One in three Brits have allowed remote access to their computer without doing basic ID checks

26 Nov 2018 A third of Brits have knowingly given remote computer access to someone without performing basic checks to ensure they aren’t being scammed, research from Nationwide Building Society shows.

The poll of more than 2,000 people also highlights that while fraud prevention education is working, one in eight (13%) would give full login details to someone impersonating their bank or building society, if asked to via a phone call, email or text.

Remote access scams are hinged on convincing the victim that they have a computer or internet issue, with scammers claiming to be calling on behalf of well-known companies, including broadband providers and financial services providers. The caller will request remote access to ‘resolve the problem’ and then either download malware that will allow them to monitor use of the computer in the future, or instruct the victim to log on to their internet bank in order to help process a refund, therefore potentially giving them access to the victims’ online banking.

Nationwide commissioned the research to highlight the ways fraudsters are targeting people.  The poll reveals that some 32 per cent of people have allowed remote users access to their computer to help with an IT or broadband issue without challenging who they were. However, 18 per cent have ended such calls and checked independently who the caller was before going ahead with the caller’s request.

The poll found that men are potentially more willing to put themselves at risk, with more men reporting they had gone straight ahead with this type of call (35%), compared with women (29%).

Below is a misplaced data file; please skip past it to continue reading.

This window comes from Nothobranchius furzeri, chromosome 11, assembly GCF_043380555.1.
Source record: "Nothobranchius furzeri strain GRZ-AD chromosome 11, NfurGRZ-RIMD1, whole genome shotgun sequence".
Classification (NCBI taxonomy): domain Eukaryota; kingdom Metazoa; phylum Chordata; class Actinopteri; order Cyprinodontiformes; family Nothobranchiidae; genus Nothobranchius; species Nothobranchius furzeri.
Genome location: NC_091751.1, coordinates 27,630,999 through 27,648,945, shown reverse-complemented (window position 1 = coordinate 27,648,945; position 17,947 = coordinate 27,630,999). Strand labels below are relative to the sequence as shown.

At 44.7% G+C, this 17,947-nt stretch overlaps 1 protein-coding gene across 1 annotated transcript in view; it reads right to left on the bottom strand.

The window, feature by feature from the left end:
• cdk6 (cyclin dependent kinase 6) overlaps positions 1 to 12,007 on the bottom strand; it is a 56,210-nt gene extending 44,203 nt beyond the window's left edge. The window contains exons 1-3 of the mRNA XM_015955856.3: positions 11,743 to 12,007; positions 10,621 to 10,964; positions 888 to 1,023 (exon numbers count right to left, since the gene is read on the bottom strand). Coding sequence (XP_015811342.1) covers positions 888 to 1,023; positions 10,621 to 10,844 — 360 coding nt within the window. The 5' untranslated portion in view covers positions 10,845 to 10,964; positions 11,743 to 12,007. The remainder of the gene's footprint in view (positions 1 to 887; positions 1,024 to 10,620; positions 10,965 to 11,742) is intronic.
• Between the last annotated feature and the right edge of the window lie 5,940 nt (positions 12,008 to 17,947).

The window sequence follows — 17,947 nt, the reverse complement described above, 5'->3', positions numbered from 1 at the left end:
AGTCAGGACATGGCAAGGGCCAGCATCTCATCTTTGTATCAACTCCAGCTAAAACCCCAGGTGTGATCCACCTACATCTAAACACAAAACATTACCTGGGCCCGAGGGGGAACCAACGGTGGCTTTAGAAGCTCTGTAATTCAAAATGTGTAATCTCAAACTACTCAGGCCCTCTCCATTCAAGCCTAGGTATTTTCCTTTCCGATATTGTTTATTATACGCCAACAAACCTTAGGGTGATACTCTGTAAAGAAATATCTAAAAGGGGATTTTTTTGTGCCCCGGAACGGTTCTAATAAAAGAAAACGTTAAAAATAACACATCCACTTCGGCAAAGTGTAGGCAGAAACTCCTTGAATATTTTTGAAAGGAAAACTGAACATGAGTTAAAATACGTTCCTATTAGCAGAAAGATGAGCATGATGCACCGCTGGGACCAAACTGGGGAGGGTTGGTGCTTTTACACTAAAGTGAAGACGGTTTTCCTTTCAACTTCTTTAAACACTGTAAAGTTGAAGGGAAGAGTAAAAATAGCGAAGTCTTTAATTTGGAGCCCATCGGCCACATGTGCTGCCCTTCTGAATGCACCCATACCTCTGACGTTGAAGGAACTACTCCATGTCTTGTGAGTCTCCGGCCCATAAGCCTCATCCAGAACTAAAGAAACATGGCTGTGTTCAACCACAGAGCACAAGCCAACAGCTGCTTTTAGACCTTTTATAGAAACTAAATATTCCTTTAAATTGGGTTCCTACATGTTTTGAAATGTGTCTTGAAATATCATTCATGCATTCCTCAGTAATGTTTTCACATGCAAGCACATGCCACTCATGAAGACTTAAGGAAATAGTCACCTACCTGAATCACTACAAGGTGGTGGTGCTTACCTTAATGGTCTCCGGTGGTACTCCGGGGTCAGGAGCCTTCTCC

The research also covered password scams.  Even though no financial services provider would ever ask a customer to tell them their full password, card reader passcode or text authorisation code, fraudsters do manage to convince people that that they should provide this information in full. Nationwide’s research showed that while one in eight (13%) would hand over this vital information if requested, the message about passcode security is getting through to people, as more than eight in ten (83%) stated they would not provide these security details in full.  The research also found that there are significant differences across the UK.

Older generations are much more likely to heed advice, with 96 per cent of those aged 55 and above saying they would refuse to hand over their security details in full. This compares with 68 per cent of 25-34-year-olds stating the same (in fact, this is the age group most likely to hand their details over, with 25 per cent admitting they would).

Stuart Skinner, Nationwide’s Director of Fraud, said: “Giving anyone remote access to your computer is risky without making checks first and even if you are convinced about who you are speaking to, there’s no reason to log onto your internet bank account to process a promised refund.

“We’d like to remind people that no financial services provider would ever call, email or text to ask for your full login or other password or security code details.  It’s vitally important people are sure of who they are dealing with and that they are legitimate.”

Nationwide’s Tips:

  1. Don’t allow yourself to be rushed into allowing remote access – be sure who you are dealing with and never log onto your internet bank account whilst giving remote access.
  2. No genuine financial services provider would ever call, text or email to ask you to provide your full password/passcode details or to move money to a ‘safe’ account.
  3. Nationwide offers fraud awareness events in branches across the country – visit your local branch to find out more.
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